Student loans and non-US citizens
Although access to a public school education is guaranteed whether you’re a documented or undocumented immigrant, there are no government guarantees for obtaining a college education. If you have immigrated to the United States and wish to pursue additional education, you have the option to either pay for an education outright (which can be expensive) or apply for a school loan, although eligibility is often affected by your immigration status.
The following are some frequently asked questions regarding immigration status and student loans.
How do I qualify for a school loan?
First, you’ll want to apply for admission at a college. Once accepted, you can contact your institution’s financial aid office. Even undocumented immigrants, while not eligible for federal aid, may be able to qualify for scholarship opportunities. Financial aid is available for eligible noncitizens and others who qualify. If you are an eligible noncitizen there are more options available.
Who is an "eligible noncitizen"?
An eligible noncitizen can be a US national, US permanent resident, a refugee, or a holder of a T-visa (victims of human trafficking). If you meet any of these criteria you may be eligible to receive federal student aid.
What states offer financial aid to undocumented students?
To date, California, Minnesota, New Mexico, Texas, and Washington offer financial aid to undocumented students. Additionally, a total of 18 states have passed legislation extending in-state tuition for undocumented students.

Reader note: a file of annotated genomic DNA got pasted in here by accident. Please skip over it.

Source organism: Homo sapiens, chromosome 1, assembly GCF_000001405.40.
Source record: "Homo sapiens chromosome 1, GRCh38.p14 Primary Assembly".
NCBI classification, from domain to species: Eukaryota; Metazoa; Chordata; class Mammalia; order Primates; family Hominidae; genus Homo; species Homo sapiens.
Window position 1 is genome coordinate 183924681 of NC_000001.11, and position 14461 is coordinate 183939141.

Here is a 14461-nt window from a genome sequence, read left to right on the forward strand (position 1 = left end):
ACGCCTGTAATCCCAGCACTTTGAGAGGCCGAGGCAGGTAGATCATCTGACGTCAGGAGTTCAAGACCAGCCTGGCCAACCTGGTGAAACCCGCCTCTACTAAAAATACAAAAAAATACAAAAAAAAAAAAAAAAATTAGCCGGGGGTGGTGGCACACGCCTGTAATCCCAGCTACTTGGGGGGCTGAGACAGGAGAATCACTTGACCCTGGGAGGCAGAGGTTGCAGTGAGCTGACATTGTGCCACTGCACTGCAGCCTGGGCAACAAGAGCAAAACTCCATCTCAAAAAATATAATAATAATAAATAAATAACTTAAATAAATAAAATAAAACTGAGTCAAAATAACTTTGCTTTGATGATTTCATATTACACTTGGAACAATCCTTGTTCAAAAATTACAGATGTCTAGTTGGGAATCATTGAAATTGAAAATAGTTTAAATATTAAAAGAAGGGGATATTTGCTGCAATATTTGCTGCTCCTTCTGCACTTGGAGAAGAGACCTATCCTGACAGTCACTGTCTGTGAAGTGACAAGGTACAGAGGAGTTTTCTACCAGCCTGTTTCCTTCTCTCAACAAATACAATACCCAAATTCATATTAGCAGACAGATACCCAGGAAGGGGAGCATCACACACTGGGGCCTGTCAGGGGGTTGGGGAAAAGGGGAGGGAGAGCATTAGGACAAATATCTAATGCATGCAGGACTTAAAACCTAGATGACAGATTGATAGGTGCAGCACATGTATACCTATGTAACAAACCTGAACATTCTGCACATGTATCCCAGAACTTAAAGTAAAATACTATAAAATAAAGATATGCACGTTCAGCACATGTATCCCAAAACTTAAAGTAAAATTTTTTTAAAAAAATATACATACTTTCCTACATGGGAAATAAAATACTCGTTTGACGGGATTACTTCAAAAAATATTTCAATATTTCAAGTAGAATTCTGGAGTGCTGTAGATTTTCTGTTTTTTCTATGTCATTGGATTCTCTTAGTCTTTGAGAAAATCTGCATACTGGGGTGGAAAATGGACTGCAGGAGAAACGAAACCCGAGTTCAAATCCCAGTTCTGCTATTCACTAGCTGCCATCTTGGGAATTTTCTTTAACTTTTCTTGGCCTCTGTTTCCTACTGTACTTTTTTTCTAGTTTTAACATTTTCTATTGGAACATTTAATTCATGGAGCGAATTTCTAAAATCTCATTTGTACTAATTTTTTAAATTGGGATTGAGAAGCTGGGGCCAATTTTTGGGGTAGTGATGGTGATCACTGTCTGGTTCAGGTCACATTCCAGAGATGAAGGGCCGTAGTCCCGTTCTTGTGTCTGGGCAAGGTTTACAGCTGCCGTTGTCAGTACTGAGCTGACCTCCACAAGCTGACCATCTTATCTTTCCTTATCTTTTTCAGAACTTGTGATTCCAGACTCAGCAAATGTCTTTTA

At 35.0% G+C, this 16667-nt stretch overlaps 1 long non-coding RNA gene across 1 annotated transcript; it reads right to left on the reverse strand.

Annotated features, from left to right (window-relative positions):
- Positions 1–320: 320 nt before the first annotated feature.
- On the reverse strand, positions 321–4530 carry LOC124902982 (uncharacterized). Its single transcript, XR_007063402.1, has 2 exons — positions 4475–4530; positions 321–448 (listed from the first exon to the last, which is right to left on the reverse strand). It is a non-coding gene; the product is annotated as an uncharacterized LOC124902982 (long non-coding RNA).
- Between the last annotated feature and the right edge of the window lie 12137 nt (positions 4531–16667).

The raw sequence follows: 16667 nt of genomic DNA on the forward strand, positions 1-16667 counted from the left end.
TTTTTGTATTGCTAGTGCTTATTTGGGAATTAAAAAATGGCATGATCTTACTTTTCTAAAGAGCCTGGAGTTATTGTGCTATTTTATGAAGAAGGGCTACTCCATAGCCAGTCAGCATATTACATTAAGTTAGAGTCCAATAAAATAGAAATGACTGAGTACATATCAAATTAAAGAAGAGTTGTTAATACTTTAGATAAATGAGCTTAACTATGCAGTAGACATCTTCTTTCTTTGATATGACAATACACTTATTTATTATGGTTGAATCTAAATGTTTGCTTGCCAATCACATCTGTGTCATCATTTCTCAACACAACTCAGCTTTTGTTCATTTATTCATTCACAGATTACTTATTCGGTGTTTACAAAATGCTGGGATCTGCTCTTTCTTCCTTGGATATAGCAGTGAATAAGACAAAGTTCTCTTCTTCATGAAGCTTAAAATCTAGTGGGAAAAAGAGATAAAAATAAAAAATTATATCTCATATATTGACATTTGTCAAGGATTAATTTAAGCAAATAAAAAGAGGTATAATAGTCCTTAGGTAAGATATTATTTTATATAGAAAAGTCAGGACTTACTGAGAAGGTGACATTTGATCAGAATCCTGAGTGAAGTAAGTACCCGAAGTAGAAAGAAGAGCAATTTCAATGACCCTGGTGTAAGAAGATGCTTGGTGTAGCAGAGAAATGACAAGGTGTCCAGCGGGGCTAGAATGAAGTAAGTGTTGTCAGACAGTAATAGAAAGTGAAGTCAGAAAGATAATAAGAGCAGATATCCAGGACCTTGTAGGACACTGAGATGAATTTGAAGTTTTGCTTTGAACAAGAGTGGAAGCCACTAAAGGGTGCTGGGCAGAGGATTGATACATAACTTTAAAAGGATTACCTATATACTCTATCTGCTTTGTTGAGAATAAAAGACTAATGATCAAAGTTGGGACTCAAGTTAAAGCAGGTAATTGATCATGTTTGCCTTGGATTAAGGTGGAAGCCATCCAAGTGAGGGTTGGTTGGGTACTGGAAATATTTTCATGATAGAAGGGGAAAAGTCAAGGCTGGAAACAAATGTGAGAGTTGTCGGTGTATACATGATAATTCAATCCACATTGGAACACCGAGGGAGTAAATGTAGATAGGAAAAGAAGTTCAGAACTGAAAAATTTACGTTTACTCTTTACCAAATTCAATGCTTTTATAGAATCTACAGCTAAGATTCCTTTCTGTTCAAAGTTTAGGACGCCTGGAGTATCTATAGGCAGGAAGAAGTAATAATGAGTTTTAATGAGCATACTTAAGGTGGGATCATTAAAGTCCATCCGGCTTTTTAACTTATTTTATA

However, the National Conference of State Legislatures notes that Arizona, Georgia, and Indiana have passed legislation that “specifically prohibits undocumented students from receiving in-state tuition rates.” According to The Columbus Dispatch, undocumented immigrants with temporary legal status may be able to pay in-state tuition rates in Ohio.
Is there federal student aid for non-US citizens?
Yes. However, you will need to do some research to find these opportunities. A good place to start is with your school’s financial aid office and perhaps even an academic advisor might be able to help. In general, federal student aid for non-US citizens may be available for permanent residents (those immigrants with a green card). Undocumented students are not eligible for federal student aid.
Are DACA students eligible for federal aid?
At this time, students who have been granted Deferred Action for Childhood Arrivals (DACA) are not eligible for federal aid. You can submit a FAFSA (Free Application for Federal Student Aid), and although you will not be granted federal aid, they will often provide some alternative resources.
You may be eligible for state or college aid. Check with your school’s financial aid office for more information.
What other resources are there for non-US citizens seeking higher education?
There are many resources for non-US citizens in need of financial aid. Some schools provide assistance to all students regardless of their immigrant. You should check with your school’s financial aid department for assistance.
Other sources for immigrants seeking financial aid to attend school include the US Department of Education - Federal Student Aid, where you will find answers to some commonly asked questions. The Immigrant Legal Resource Center also provides articles, links, and other resources aimed at educating immigrants. You will find information as varied as financial aid to new legislation affecting immigrants and other topics.